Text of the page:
8. 'Rock and Roll Over' (1976)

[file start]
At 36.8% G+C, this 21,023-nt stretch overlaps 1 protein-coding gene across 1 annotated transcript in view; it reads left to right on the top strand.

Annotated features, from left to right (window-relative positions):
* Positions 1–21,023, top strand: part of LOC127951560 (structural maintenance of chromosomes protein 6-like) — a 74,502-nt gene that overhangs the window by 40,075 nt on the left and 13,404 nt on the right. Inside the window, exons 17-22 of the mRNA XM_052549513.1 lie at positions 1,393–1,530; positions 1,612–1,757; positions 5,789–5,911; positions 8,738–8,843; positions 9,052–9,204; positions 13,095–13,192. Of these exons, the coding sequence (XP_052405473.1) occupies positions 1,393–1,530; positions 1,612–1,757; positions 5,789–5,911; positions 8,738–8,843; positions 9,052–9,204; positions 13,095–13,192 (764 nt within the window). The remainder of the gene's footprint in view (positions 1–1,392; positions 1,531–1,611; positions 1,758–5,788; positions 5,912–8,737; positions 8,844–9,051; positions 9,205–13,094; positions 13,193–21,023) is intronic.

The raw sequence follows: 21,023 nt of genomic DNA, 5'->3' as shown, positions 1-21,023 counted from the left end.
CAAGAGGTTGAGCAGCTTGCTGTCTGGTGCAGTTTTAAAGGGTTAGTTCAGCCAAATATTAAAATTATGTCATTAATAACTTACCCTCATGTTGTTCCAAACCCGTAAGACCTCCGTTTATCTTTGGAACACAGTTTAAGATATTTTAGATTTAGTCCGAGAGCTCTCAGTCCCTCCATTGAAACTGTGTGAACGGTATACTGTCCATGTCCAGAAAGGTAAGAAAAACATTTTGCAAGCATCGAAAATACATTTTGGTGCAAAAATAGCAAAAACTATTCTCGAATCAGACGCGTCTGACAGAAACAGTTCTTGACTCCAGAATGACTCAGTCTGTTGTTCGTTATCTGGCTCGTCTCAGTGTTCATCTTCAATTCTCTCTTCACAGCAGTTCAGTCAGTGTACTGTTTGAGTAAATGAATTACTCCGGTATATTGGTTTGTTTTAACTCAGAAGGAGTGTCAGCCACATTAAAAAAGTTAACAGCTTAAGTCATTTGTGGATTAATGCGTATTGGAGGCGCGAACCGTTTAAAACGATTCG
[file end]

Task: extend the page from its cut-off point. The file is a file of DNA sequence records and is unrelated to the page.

After the studio indulgences of Destroyer, Kiss opted to pull back on their sound, enlisting Eddie Kramer, who had produced not only Alive! but also the band's '73 demo, and recording in an old theater just north of New York City in order to capture a more "live" feel. The result was the leaner and harder-edged Rock and Roll Over. The 10-song collection is highlighted by Simmons' "Calling Dr. Love" and Stanley's "Makin' Love," the latter boasting a snaky riff that bears a passing resemblance to Aerosmith's "Toys in the Attic." But the album's greatest success found them revisiting a tactic used on Destroyer, employing Peter Criss to sing lead on "Hard Luck Woman," a jangly, "Maggie May"-esque acoustic ballad Stanley initially planned to offer to Rod Stewart. The outcome, as with the previous album's "Beth," was a Top 20 hit single for Kiss.